It is not a stretch to think of Anne Collier’s forensic photographic studies as excavations. Similar to the practice of an earthworks artist, Collier’s work involves digging through our cultural topsoil to uncover, reassess, and completely redirect the forgotten underlying images that inform how we’ve come to view the world. Her choice of material isn’t dirt, but it’s just as layered: old record covers, pin-up calendars, camera advertisements, fine-art nudes, pop-culture magazines, movie stills—a veritable recycling bin of mildewed 20th-century media ephemera. The 41-year-old Collier, who lives in New York, finds most of her material during record-shop or flea-market excursions, although eBay is also a reliable source. Collier typically isolates her chosen subject on a field of white paper and shoots it with her Sinar P2 4×5. Often, the still lifes maintain their bindings, ragged pages, or Post-it markers. Collier has a clear predilection for images that revolve around women, cameras, or some formulation of both. When asked why many of her sources are infused with a 1970s aura, Collier says, “The ’70s are interesting in terms of the moment when photography was being recognized as fine art. And artists like Cindy Sherman and Louise Lawler were doing brilliant work. At the same time, in photography magazines, there is this casually sexist imagery about women and cameras.”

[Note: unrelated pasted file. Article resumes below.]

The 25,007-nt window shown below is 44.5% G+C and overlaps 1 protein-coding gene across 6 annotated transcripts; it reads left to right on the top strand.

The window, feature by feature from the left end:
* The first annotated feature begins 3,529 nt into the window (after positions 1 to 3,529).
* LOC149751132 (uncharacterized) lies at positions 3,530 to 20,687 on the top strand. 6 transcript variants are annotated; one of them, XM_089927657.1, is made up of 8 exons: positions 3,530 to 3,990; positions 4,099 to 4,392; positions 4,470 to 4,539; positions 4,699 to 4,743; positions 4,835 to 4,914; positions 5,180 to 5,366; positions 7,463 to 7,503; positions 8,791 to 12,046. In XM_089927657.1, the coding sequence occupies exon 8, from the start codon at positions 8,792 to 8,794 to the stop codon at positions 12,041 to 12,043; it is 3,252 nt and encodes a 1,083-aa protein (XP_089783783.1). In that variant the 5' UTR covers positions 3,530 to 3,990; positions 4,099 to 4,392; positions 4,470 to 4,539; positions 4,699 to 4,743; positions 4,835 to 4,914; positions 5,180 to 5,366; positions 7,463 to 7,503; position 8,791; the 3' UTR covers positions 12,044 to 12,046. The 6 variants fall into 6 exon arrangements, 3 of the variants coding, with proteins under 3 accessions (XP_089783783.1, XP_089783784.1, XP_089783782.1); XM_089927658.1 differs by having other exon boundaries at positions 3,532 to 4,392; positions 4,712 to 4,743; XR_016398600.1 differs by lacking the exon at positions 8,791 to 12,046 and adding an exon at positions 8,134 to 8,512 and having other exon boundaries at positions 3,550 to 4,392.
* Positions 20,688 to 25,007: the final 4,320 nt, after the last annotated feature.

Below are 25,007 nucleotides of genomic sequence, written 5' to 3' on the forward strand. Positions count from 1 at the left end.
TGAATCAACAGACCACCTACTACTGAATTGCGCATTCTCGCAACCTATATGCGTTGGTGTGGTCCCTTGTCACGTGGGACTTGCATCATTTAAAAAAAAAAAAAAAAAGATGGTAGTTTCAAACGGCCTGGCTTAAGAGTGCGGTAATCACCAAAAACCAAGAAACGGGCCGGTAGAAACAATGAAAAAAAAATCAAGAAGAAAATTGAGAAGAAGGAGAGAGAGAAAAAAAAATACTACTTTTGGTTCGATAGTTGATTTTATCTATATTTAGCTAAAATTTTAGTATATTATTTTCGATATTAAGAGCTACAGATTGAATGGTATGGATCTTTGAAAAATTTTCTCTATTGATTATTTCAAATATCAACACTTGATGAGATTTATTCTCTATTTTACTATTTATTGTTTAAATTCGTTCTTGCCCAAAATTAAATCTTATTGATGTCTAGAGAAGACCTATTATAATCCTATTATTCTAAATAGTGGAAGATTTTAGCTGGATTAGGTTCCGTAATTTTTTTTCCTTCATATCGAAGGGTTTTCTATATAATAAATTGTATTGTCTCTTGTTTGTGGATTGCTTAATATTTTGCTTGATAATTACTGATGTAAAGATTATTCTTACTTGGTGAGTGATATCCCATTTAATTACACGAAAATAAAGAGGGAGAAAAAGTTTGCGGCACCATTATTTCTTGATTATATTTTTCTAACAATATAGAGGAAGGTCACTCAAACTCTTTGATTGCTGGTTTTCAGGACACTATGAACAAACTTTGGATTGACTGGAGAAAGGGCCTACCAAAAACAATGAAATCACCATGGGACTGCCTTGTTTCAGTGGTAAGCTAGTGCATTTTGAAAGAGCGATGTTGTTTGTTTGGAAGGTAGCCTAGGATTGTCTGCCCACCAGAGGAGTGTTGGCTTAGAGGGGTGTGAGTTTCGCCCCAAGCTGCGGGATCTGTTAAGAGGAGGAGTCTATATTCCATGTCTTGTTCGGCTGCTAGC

While Collier doesn’t think of her latest studies as autobiographical, and insists on their classification as still-life photography, theoretical collisions abound inside her quiet white frames: Her lucid, formalistic approach to shooting the material masks the highly subjective selection process; the use of discarded imagery created for a male audience gets rerouted as a double agent of feminist critique; Collier’s eye becomes the authorial eye, and the salvaged pop imagery exists almost as its own ghost or residue once its initial purpose has been lost to time. For her solo show at New York’s Anton Kern Gallery this month, Collier is presenting new work—including a series of 1960s travel postcards and shots of a female nude playing backdrop to camera reviews in a magazine (a Pentax K2 is described as a “bayonet” very close to the genital region). Nothing here has been taken out of context. In fact, it’s Collier’s careful preservation of context that keeps these subjects floating in a photographic purgatory—neither doomed nor completely saved, they await our judgment.
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